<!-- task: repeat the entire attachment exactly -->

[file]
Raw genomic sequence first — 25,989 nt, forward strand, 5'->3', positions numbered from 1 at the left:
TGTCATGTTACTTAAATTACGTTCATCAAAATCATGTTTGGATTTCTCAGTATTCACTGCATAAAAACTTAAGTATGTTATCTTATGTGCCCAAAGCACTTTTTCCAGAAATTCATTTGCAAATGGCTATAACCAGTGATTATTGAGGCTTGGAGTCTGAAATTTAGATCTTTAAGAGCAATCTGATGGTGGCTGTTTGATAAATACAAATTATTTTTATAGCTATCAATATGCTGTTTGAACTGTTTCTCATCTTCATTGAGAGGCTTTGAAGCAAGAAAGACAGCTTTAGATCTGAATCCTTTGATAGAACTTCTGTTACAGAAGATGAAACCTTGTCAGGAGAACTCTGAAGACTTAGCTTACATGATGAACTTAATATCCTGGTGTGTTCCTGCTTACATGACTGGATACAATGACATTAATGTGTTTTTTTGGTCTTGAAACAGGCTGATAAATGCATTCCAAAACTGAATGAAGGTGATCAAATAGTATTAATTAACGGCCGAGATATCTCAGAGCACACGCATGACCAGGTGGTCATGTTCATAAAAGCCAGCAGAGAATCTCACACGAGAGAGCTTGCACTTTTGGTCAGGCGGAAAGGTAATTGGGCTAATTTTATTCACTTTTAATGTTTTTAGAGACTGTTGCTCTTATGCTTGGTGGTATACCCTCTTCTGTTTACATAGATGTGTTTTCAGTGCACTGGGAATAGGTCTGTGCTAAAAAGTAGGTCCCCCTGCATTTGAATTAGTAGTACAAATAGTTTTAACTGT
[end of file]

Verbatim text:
Raw genomic sequence first — 25,989 nt, forward strand, 5'->3', positions numbered from 1 at the left:
TGTCATGTTACTTAAATTACGTTCATCAAAATCATGTTTGGATTTCTCAGTATTCACTGCATAAAAACTTAAGTATGTTATCTTATGTGCCCAAAGCACTTTTTCCAGAAATTCATTTGCAAATGGCTATAACCAGTGATTATTGAGGCTTGGAGTCTGAAATTTAGATCTTTAAGAGCAATCTGATGGTGGCTGTTTGATAAATACAAATTATTTTTATAGCTATCAATATGCTGTTTGAACTGTTTCTCATCTTCATTGAGAGGCTTTGAAGCAAGAAAGACAGCTTTAGATCTGAATCCTTTGATAGAACTTCTGTTACAGAAGATGAAACCTTGTCAGGAGAACTCTGAAGACTTAGCTTACATGATGAACTTAATATCCTGGTGTGTTCCTGCTTACATGACTGGATACAATGACATTAATGTGTTTTTTTGGTCTTGAAACAGGCTGATAAATGCATTCCAAAACTGAATGAAGGTGATCAAATAGTATTAATTAACGGCCGAGATATCTCAGAGCACACGCATGACCAGGTGGTCATGTTCATAAAAGCCAGCAGAGAATCTCACACGAGAGAGCTTGCACTTTTGGTCAGGCGGAAAGGTAATTGGGCTAATTTTATTCACTTTTAATGTTTTTAGAGACTGTTGCTCTTATGCTTGGTGGTATACCCTCTTCTGTTTACATAGATGTGTTTTCAGTGCACTGGGAATAGGTCTGTGCTAAAAAGTAGGTCCCCCTGCATTTGAATTAGTAGTACAAATAGTTTTAACTGT